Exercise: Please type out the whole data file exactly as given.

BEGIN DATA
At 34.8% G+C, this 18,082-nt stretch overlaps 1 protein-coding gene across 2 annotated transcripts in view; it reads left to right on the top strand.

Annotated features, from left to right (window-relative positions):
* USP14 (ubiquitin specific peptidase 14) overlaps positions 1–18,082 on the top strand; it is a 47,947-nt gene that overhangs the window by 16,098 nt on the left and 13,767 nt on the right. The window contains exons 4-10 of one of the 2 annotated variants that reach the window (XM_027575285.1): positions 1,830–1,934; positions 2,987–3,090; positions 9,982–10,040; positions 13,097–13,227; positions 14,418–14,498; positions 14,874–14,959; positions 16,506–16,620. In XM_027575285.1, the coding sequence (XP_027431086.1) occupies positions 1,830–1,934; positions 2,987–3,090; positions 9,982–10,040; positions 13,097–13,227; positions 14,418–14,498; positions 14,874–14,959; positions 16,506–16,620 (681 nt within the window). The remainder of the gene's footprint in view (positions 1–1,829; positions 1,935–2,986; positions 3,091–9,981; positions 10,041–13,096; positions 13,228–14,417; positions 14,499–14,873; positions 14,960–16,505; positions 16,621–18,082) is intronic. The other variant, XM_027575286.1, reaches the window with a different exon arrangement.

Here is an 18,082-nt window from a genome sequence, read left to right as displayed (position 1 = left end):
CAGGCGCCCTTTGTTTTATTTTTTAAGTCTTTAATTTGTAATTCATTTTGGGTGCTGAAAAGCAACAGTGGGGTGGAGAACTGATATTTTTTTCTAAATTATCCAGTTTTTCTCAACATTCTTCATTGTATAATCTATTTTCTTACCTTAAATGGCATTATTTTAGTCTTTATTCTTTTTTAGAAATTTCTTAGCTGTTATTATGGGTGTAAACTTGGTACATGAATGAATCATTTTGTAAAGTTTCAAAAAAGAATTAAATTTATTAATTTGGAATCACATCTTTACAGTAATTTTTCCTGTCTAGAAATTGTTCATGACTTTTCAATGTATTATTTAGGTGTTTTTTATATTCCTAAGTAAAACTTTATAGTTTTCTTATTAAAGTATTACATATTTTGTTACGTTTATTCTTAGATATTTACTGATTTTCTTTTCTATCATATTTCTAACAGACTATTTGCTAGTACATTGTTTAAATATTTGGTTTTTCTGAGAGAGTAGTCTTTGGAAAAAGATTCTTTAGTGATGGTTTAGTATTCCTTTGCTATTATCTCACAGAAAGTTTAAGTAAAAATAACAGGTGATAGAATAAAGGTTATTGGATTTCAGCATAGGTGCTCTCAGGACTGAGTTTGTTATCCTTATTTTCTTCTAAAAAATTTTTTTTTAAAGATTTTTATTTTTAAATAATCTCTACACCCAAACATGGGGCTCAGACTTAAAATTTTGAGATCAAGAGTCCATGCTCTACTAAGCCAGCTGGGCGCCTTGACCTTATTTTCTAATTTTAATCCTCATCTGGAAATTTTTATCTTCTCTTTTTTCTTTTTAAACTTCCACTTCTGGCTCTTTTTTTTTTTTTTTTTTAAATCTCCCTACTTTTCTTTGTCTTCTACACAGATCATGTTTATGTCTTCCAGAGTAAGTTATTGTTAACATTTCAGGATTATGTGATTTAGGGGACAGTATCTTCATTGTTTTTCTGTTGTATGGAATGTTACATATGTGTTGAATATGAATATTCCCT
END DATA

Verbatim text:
At 34.8% G+C, this 18,082-nt stretch overlaps 1 protein-coding gene across 2 annotated transcripts in view; it reads left to right on the top strand.

Annotated features, from left to right (window-relative positions):
* USP14 (ubiquitin specific peptidase 14) overlaps positions 1–18,082 on the top strand; it is a 47,947-nt gene that overhangs the window by 16,098 nt on the left and 13,767 nt on the right. The window contains exons 4-10 of one of the 2 annotated variants that reach the window (XM_027575285.1): positions 1,830–1,934; positions 2,987–3,090; positions 9,982–10,040; positions 13,097–13,227; positions 14,418–14,498; positions 14,874–14,959; positions 16,506–16,620. In XM_027575285.1, the coding sequence (XP_027431086.1) occupies positions 1,830–1,934; positions 2,987–3,090; positions 9,982–10,040; positions 13,097–13,227; positions 14,418–14,498; positions 14,874–14,959; positions 16,506–16,620 (681 nt within the window). The remainder of the gene's footprint in view (positions 1–1,829; positions 1,935–2,986; positions 3,091–9,981; positions 10,041–13,096; positions 13,228–14,417; positions 14,499–14,873; positions 14,960–16,505; positions 16,621–18,082) is intronic. The other variant, XM_027575286.1, reaches the window with a different exon arrangement.

Here is an 18,082-nt window from a genome sequence, read left to right as displayed (position 1 = left end):
CAGGCGCCCTTTGTTTTATTTTTTAAGTCTTTAATTTGTAATTCATTTTGGGTGCTGAAAAGCAACAGTGGGGTGGAGAACTGATATTTTTTTCTAAATTATCCAGTTTTTCTCAACATTCTTCATTGTATAATCTATTTTCTTACCTTAAATGGCATTATTTTAGTCTTTATTCTTTTTTAGAAATTTCTTAGCTGTTATTATGGGTGTAAACTTGGTACATGAATGAATCATTTTGTAAAGTTTCAAAAAAGAATTAAATTTATTAATTTGGAATCACATCTTTACAGTAATTTTTCCTGTCTAGAAATTGTTCATGACTTTTCAATGTATTATTTAGGTGTTTTTTATATTCCTAAGTAAAACTTTATAGTTTTCTTATTAAAGTATTACATATTTTGTTACGTTTATTCTTAGATATTTACTGATTTTCTTTTCTATCATATTTCTAACAGACTATTTGCTAGTACATTGTTTAAATATTTGGTTTTTCTGAGAGAGTAGTCTTTGGAAAAAGATTCTTTAGTGATGGTTTAGTATTCCTTTGCTATTATCTCACAGAAAGTTTAAGTAAAAATAACAGGTGATAGAATAAAGGTTATTGGATTTCAGCATAGGTGCTCTCAGGACTGAGTTTGTTATCCTTATTTTCTTCTAAAAAATTTTTTTTTAAAGATTTTTATTTTTAAATAATCTCTACACCCAAACATGGGGCTCAGACTTAAAATTTTGAGATCAAGAGTCCATGCTCTACTAAGCCAGCTGGGCGCCTTGACCTTATTTTCTAATTTTAATCCTCATCTGGAAATTTTTATCTTCTCTTTTTTCTTTTTAAACTTCCACTTCTGGCTCTTTTTTTTTTTTTTTTTTAAATCTCCCTACTTTTCTTTGTCTTCTACACAGATCATGTTTATGTCTTCCAGAGTAAGTTATTGTTAACATTTCAGGATTATGTGATTTAGGGGACAGTATCTTCATTGTTTTTCTGTTGTATGGAATGTTACATATGTGTTGAATATGAATATTCCCT